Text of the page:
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Service Leaders Make A Difference

Service Leaders Make a Difference

It happened slowly. The service, which used to be terrific, was showing signs of degradation.

For me, it’s the little things that count. It’s a welcome smile, an invitation to be seated, a quick request for my beverage order and frequent visits to my table just to make sure everything was OK. The restaurant owner, who was almost always present in the past, had been absent during my last few visits.

She was a lovely woman with a pleasant disposition and boundless energy. Her entire demeanor just exuded and attitude of “welcome to my place.” It was as though “her place” was her house and she meant to show off just how comfortable and relaxed you could become by just being there. I’d say she held the bar high and encouraged those around her to stretch their capabilities and step outside their comfort zones so that visitors to her place would feel welcome, relaxed and well-served. She demonstrated her role as a leader and in any service industry good leadership is essential.

On a recent visit to this restaurant, the owner was absent again and so I waited in line with other patrons for an available table. As we waited, we could see eight empty tables that still contained the debris of their previous guests. The buss-person who worked at a slow pace, moving from one table to the next, could have used just a little help from the food servers. I know, if the owner was there, she would have rolled up her sleeves and invited the food servers to help clear the tables so that waiting guests could sit and be comfortable – but not today. In the absence of the owner, the buss person perfunctorily did his job and the food servers waited outside the kitchen for their food orders while guests waited in line. This was not hospitality. This is a classic case of employees serving the system and not serving the customers – all because the leader was absent.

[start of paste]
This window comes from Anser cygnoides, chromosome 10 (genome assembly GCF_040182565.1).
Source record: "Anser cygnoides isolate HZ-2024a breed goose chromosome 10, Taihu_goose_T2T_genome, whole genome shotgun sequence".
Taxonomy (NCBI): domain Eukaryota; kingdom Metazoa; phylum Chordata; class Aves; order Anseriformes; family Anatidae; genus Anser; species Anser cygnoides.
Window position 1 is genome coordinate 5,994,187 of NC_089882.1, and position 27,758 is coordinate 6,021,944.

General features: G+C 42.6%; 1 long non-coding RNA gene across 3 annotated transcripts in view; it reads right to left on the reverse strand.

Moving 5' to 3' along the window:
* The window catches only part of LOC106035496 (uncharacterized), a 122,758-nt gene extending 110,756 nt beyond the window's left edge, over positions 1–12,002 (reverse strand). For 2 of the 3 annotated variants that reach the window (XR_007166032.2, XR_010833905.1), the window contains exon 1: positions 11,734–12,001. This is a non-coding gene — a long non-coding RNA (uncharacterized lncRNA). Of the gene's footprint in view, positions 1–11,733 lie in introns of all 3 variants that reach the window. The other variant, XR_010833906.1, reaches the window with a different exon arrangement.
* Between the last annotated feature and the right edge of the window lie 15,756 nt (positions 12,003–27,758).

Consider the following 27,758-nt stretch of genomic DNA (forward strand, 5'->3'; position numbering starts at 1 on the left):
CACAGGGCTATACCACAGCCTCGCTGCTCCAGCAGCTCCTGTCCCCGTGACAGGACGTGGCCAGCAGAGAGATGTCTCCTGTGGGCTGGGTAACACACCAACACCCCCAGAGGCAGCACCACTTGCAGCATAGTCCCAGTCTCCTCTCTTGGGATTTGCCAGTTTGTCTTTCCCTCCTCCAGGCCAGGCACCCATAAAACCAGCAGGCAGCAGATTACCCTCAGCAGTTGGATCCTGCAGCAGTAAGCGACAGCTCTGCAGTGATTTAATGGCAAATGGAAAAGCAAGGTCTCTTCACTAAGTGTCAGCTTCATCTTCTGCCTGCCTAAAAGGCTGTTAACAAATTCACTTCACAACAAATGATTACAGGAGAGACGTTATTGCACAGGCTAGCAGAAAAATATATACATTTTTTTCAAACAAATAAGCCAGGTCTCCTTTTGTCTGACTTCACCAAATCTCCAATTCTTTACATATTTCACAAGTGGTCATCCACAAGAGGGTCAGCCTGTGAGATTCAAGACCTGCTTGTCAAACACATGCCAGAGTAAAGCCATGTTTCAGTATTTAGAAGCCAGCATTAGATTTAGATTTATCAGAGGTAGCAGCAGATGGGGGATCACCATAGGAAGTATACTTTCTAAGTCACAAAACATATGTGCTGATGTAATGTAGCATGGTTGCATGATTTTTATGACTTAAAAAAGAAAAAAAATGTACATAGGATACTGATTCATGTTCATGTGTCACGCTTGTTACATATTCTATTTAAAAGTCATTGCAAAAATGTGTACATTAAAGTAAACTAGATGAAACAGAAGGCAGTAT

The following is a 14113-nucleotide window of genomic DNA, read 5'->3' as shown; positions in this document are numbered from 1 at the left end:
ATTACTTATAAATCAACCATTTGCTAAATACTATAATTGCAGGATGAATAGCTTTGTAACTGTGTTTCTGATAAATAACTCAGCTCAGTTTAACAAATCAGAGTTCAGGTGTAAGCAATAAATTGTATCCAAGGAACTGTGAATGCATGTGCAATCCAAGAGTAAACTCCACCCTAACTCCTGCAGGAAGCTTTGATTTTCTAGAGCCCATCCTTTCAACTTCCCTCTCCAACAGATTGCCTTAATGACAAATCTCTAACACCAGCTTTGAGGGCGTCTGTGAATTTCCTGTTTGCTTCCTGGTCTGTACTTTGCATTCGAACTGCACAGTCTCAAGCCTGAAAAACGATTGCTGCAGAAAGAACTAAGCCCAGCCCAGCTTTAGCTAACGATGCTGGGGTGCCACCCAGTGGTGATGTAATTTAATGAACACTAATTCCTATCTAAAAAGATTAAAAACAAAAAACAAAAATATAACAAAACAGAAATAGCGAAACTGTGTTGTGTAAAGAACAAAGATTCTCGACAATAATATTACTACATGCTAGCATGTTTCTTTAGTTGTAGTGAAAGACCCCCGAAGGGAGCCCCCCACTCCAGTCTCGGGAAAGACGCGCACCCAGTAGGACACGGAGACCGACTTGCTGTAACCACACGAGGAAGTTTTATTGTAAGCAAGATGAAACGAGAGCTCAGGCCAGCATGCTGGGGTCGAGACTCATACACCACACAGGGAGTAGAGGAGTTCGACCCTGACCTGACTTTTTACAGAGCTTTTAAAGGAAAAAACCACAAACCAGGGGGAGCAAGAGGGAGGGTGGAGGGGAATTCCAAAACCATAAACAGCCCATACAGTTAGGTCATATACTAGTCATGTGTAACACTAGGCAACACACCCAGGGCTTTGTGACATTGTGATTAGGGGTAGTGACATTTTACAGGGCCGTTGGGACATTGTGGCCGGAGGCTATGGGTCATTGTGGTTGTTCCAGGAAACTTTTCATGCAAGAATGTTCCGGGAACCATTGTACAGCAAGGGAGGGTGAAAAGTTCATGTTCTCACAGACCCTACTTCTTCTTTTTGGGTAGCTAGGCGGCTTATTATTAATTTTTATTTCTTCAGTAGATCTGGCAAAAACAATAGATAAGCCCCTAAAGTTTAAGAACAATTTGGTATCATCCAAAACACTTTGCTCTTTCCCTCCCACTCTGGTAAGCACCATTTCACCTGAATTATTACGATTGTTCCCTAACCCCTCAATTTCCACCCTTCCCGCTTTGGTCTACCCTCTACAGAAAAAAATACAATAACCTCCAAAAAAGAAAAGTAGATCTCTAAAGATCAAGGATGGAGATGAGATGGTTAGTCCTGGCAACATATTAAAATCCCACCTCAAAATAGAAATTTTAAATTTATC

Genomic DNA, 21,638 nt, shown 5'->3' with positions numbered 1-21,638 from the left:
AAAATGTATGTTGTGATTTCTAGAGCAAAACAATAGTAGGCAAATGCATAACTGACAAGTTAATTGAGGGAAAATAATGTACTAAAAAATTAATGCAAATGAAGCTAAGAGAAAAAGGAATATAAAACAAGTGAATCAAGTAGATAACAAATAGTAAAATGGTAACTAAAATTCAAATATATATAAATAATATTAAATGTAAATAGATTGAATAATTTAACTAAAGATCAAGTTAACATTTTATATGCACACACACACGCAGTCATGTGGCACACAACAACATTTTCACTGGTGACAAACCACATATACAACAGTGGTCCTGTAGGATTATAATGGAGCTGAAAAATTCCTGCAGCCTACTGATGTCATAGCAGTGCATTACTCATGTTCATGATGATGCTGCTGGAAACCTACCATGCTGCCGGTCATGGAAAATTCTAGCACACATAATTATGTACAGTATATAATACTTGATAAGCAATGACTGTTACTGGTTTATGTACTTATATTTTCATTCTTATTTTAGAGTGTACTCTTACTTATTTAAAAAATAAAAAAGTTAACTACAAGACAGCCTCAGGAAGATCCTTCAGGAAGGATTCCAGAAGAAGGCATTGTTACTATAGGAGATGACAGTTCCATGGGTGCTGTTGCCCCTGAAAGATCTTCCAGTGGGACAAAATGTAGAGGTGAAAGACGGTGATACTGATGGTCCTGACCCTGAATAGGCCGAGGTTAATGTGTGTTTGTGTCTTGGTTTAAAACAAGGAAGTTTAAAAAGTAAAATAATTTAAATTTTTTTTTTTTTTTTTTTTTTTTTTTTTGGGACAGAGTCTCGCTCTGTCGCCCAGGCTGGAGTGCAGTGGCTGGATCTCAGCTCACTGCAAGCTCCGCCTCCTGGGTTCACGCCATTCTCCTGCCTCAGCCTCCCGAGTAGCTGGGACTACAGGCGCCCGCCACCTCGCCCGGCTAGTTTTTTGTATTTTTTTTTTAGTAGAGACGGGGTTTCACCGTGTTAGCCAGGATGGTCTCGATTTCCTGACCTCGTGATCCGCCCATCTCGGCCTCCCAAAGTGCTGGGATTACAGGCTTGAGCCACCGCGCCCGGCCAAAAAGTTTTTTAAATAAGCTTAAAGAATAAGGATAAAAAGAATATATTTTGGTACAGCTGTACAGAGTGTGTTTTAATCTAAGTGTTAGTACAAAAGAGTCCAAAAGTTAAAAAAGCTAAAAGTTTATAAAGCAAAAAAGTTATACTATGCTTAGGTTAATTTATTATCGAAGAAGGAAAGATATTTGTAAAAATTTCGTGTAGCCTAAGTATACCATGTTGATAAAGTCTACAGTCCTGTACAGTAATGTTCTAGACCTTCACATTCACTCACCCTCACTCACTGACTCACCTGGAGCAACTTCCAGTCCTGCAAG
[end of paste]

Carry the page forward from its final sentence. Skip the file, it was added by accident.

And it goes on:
In the absence of a good leader, front-line workers revert to doing what’s most comfortable for themselves.

Workforce-development

Any service system is prone to have spikes in activity. The service events arrive in batches. It could be restaurant patrons waiting in a line for lunch or phone calls waiting in a queue for the next available rep. In busy service environments, a good leader understands the rhythm of activity. She has observed the spikes, the affect these spikes have on her operation and she has learned to be proactive so that these spikes don’t result in a bottleneck.

Any system constraint, which causes an operation to slow down to a crawl, will also have a negative effect on the system’s efficiency, the front-line workers and the customers. All three of these outcomes are inter-related.

A good leader knows this and strives to avert this negative outcome by fully utilizing her human assets and thereby ensuring efficiency and momentum.

For the front-line workers, the leader’s invitation to jump in and help clear the tables may seem like hard work which is over and above the norm. Perhaps it is. However, the good leader also knows that this short-term response to a spike results in happier customers, which will result in improved customer behavior which will result in less stress and greater job satisfaction for the front line workers. Given a choice to deal with the behavior of customers who are frustrated because they’ve been waiting for 15 minutes or customers who were seated immediately – which would you rather handle?

The phenomenon at this restaurant is common among organizations which are led by a charismatic leader who conveys vigor, vitality and vision. However, in the absence of a good leader, front-line workers revert to doing what’s most comfortable for them and unfortunately this is not what’s best for their customers or their operation.

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Steve Coscia

The road from professional musician to thirty-year customer service veteran to best-selling author and speaker is not a typical career path, but Steve Coscia may have started a new trend.

Coscia is one of the most widely published and quoted authorities in the customer service industry. He has published more than 200 articles, four books and a series of training DVDs. His college curriculum is taught at institutions of higher learning throughout the United States and Canada.

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